Step 2: Place your dominant arm inside the bag (if you are right handed, your right arm goes in!), Make sure your sleeve is rolled up... the small mammals like to climb up sleeves!
Step 3: Roll up the plastic bag tightly around your arm and hold the bunch of it under your arm.
Step 4: Very carefully remove the tunnel part of the trap from the rest of the trap
Step 5:Check the tunnel for the animal, usually though this part is just a little nest. These animals spend their time rearranging the hay we placed inside to make the trap "their own"
Step 6: Remove the tunnel from the bag making sure you don't drop it. This is to prevent the animal from getting hurt by the metal trap when it comes out.
Step 7: Carefully remove the hay from the larger part of the trap- here is where the animal falls out into the bag along with the hay and food we put in the day before.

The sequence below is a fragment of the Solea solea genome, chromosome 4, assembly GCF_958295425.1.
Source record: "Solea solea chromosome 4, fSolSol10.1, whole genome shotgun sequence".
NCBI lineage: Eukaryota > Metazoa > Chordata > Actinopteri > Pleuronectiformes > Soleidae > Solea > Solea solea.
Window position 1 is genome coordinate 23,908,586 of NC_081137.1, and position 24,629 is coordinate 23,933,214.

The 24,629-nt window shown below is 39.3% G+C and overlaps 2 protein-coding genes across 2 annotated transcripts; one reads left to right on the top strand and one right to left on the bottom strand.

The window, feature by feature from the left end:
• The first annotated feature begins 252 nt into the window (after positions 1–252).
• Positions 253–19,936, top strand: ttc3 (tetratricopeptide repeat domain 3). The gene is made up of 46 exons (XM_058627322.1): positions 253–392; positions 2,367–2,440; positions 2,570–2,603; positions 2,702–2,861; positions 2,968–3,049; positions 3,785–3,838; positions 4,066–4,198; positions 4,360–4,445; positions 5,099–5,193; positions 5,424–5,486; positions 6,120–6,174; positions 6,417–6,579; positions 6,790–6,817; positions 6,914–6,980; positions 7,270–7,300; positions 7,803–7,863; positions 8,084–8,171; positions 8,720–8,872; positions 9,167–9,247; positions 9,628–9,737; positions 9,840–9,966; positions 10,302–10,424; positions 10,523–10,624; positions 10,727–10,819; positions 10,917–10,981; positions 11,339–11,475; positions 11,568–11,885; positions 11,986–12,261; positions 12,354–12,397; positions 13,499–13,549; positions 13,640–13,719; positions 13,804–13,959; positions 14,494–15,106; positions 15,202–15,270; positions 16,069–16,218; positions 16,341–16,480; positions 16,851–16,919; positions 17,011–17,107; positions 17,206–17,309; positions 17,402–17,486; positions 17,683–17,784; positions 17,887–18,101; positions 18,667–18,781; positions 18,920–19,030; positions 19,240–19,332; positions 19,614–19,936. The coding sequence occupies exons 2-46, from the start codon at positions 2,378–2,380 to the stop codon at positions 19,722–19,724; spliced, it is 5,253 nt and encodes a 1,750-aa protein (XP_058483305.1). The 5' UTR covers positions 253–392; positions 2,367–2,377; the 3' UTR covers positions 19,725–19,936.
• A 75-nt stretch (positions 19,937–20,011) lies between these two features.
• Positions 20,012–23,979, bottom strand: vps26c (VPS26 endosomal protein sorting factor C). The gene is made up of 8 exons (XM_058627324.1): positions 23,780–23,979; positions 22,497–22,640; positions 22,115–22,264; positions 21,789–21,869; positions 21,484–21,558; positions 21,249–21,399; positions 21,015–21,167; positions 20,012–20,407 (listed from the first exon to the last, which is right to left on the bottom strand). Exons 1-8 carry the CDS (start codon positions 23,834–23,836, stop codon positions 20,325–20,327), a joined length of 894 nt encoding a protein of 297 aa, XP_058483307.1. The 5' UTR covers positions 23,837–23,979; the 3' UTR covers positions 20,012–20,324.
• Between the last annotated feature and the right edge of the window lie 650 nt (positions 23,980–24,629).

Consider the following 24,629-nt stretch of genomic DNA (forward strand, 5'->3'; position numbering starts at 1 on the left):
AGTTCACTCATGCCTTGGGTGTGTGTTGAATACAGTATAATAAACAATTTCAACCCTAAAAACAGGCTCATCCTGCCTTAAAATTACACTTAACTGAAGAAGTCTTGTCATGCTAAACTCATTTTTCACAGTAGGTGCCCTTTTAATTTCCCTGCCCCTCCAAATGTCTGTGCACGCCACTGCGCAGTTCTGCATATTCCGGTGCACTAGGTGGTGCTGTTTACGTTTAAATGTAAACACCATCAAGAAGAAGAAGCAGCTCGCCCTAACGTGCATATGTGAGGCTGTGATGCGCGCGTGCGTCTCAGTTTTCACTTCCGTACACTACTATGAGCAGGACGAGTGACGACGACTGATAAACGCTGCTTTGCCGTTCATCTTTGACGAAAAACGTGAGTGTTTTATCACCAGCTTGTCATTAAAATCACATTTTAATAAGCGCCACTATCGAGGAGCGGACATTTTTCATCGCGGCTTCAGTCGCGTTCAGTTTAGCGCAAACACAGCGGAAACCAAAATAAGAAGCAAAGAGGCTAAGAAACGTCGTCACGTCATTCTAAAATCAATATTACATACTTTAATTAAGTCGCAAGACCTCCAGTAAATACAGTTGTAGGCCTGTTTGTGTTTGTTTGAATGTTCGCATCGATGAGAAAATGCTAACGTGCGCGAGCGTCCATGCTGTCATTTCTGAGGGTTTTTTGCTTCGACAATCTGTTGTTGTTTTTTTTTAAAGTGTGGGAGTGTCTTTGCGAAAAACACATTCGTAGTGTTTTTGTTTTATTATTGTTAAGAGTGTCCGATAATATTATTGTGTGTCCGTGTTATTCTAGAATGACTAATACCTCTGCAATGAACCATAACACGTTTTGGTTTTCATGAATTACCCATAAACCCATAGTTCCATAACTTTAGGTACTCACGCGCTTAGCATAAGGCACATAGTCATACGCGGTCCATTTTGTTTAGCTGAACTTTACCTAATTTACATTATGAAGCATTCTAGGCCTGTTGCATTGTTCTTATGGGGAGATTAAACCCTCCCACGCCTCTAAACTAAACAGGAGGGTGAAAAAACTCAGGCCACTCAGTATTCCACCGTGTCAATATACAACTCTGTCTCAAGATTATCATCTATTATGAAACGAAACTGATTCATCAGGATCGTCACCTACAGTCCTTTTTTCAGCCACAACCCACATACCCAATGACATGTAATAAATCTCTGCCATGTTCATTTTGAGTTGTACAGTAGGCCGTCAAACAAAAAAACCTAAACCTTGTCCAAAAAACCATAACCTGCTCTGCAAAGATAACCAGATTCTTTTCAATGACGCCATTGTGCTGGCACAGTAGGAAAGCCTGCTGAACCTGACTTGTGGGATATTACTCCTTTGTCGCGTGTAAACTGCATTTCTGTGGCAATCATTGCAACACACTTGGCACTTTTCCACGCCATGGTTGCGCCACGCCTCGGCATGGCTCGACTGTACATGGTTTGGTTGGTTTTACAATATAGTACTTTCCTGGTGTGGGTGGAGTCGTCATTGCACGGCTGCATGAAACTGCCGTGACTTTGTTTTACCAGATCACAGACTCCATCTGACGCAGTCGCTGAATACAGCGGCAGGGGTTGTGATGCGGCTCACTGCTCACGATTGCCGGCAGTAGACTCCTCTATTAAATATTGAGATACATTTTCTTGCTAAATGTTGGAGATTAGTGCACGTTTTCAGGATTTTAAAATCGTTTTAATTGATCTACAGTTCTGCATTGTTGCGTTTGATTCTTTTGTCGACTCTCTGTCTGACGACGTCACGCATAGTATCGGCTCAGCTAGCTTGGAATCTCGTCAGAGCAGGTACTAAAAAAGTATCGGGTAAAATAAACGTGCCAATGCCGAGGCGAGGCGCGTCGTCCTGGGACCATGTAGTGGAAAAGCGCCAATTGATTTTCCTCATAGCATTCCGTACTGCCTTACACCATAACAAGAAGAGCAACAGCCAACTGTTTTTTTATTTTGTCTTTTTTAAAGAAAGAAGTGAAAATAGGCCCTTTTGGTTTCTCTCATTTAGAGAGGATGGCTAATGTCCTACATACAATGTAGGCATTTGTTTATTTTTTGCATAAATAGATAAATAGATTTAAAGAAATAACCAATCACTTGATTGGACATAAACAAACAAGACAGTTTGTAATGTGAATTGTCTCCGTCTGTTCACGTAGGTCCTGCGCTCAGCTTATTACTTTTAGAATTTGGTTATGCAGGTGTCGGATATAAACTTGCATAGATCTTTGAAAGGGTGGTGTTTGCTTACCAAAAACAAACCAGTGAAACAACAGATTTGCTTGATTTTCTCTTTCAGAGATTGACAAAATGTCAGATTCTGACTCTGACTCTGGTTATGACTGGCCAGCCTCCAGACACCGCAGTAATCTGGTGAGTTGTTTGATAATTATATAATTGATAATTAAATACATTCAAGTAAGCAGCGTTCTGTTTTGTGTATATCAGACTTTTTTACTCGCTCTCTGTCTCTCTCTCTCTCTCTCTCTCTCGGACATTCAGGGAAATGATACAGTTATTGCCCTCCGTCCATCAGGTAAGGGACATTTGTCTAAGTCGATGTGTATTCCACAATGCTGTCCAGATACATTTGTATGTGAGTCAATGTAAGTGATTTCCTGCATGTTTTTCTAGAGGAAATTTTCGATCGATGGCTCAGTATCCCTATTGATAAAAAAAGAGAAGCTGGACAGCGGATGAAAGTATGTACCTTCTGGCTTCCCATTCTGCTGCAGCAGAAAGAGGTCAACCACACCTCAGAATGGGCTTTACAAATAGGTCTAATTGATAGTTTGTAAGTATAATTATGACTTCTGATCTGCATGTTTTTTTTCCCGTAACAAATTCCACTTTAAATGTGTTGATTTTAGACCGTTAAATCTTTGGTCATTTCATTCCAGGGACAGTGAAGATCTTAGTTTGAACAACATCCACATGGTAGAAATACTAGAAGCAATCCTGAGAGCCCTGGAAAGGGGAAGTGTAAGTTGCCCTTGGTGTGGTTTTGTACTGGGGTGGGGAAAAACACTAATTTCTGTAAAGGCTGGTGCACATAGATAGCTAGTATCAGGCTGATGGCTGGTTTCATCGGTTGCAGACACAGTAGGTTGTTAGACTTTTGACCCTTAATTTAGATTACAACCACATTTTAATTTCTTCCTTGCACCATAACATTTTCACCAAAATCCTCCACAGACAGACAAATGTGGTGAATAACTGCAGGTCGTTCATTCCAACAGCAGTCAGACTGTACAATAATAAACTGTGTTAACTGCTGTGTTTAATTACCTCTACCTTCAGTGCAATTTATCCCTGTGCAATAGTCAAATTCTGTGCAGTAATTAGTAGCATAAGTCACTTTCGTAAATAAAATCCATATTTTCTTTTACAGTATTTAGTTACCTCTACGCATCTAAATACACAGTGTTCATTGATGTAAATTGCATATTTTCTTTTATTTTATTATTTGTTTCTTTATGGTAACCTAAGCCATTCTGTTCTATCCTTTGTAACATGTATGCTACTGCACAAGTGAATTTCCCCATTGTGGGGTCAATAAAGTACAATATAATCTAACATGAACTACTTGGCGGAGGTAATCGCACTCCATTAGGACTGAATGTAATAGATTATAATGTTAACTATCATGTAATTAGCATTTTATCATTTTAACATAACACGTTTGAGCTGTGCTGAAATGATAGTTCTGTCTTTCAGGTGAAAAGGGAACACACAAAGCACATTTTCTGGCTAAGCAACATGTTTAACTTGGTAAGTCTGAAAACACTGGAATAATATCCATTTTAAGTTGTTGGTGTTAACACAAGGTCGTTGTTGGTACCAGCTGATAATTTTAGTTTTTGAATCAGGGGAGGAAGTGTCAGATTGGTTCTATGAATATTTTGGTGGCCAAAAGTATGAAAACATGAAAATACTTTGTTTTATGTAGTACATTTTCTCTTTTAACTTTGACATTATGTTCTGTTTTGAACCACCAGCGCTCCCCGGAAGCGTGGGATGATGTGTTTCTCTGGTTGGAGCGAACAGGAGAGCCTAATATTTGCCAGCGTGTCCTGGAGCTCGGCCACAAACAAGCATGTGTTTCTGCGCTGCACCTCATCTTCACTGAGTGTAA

Step 8: Once the animal is out, remove the rest of the trap. Then remove all hay and food until it is just the animal inside the bag :)
Well guess what? Two of the traps did not have anything inside of them and there was no sign of hay in the tunnel part of the trap... but TWO of the traps did have something inside. One of them was...
This little Guy! A Red Backed Vole!!
Yay! We had caught our first small mammal! This is a male and he weighed 19.5 g. We are holding him like this because it reminds them of when they were little and their mother would pick them up to move them. Many mammals such as the vole have no nerve endings in this area of their neck, so it does not hurt them when you pick them up. We pick them up to determine their sex and also to see if they are one that has been captured before. This little guy had been previously caught last September which means he survived the difficult winter... pretty cool considering that these mammals have an average lifespan of 28 days (many are eaten by various carnivores such as coyote, raccoon and certain avian species (birds)).